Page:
The New Yorker just published a new story by George Saunders online. It's titled "Escape from Spiderhead," and it's a cross between One Flew Over the Cuckoo's Nest, Flowers for Algernon, and Super Sad True Love Story.

He added some Verbaluce™ to the drip, and soon I was feeling the same things but saying them better. The garden still looked nice. It was like the bushes were so tight-seeming and the sun made everything stand out? It was like any moment you expected some Victorians to wander in with their cups of tea. It was as if the garden had become a sort of embodiment of the domestic dreams forever intrinsic to human consciousness. It was as if I could suddenly discern, in this contemporary vignette, the ancient corollary through which Plato and some of his contemporaries might have strolled; to wit, I was sensing the eternal in the ephemeral.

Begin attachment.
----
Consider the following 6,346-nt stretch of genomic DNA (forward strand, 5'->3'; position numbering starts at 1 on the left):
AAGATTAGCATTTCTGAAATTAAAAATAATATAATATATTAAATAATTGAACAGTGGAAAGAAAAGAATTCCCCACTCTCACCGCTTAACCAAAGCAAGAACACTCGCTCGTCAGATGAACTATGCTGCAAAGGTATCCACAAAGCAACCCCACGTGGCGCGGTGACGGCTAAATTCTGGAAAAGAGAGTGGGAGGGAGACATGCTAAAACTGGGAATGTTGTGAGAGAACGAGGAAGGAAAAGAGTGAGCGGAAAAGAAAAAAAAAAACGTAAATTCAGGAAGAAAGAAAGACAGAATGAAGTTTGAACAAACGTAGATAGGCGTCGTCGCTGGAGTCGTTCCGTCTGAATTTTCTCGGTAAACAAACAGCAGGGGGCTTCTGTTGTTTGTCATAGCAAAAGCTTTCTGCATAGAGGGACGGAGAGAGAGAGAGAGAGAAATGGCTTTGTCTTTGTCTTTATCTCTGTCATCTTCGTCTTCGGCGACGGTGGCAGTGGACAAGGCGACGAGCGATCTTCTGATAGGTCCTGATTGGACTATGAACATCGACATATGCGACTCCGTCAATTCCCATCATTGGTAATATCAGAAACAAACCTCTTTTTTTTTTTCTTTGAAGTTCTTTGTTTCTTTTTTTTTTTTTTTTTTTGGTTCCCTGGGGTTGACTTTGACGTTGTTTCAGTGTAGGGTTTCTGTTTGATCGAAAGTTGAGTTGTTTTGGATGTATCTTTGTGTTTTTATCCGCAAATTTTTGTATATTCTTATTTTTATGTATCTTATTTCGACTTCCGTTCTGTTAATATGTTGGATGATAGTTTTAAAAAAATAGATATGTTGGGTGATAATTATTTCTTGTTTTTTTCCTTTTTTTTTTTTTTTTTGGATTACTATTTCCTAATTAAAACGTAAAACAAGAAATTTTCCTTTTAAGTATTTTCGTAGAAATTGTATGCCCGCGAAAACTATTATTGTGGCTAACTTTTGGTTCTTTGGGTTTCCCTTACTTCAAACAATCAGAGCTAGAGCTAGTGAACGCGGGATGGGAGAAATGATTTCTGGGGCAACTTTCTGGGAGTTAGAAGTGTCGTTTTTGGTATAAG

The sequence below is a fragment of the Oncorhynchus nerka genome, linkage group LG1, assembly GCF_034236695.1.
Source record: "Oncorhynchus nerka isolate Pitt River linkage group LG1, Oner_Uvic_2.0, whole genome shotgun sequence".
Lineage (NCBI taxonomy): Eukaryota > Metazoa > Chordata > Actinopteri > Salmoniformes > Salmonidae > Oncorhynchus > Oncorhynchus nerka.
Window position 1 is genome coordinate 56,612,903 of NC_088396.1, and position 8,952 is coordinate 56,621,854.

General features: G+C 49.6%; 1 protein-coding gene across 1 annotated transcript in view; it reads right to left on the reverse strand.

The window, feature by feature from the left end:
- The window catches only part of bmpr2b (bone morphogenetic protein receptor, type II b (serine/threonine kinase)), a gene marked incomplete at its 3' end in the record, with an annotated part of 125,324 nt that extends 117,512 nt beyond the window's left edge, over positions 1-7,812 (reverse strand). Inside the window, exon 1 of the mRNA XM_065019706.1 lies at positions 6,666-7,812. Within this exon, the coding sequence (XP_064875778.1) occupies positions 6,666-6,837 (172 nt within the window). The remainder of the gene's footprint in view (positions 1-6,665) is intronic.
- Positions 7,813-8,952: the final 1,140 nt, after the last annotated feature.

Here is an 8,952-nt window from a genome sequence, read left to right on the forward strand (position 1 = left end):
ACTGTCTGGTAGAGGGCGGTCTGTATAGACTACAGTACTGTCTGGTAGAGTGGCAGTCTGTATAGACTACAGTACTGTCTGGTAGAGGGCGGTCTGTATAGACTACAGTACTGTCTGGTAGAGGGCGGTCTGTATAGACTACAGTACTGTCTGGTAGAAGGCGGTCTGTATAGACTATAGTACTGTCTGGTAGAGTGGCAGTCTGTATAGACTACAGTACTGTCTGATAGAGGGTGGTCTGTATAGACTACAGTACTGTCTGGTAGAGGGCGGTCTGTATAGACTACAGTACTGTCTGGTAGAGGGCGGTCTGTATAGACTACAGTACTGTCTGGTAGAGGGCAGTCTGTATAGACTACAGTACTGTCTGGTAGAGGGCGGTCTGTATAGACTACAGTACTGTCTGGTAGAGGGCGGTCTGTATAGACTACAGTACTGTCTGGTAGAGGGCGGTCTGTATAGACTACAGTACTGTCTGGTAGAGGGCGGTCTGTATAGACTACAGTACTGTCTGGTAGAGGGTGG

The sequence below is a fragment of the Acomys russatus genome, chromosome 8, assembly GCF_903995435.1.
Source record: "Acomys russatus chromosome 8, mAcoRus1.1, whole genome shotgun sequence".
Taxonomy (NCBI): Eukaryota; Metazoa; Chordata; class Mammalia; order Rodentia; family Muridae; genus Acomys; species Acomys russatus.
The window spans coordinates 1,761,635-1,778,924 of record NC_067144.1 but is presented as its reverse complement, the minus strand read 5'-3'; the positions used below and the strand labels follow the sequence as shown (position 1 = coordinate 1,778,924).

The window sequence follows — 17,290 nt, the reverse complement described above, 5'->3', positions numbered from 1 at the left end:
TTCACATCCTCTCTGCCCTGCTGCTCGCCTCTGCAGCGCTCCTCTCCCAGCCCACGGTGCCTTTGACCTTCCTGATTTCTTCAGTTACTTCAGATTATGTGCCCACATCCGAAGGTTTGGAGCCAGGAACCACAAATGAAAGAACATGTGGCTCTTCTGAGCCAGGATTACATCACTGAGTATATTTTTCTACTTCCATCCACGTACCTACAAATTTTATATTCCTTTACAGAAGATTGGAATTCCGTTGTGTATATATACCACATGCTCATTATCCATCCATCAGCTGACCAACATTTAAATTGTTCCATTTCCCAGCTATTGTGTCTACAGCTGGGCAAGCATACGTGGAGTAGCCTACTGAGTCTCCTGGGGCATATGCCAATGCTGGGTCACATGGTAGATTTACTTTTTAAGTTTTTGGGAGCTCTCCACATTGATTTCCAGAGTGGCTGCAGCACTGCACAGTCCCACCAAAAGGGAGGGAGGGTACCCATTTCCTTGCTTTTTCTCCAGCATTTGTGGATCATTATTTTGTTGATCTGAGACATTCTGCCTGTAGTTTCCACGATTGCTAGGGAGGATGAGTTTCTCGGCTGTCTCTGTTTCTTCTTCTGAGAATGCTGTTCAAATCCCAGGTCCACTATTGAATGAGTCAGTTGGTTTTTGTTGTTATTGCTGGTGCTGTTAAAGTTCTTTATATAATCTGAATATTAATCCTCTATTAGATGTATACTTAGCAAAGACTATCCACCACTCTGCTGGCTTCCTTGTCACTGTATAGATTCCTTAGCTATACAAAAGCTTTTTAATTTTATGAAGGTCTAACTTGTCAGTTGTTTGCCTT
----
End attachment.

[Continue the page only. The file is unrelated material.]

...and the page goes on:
I sat, pleasantly engaged in these thoughts, until the Verbaluce™ began to wane. At which point the garden just looked nice again. It was something about the bushes and whatnot? It made you just want to lay out there and catch rays and think your happy thoughts. If you get what I mean.

If you don't have Readability, already, I recommend plugging it into your browser, using it on the Saunders story, and reading it all at once. Good stuff.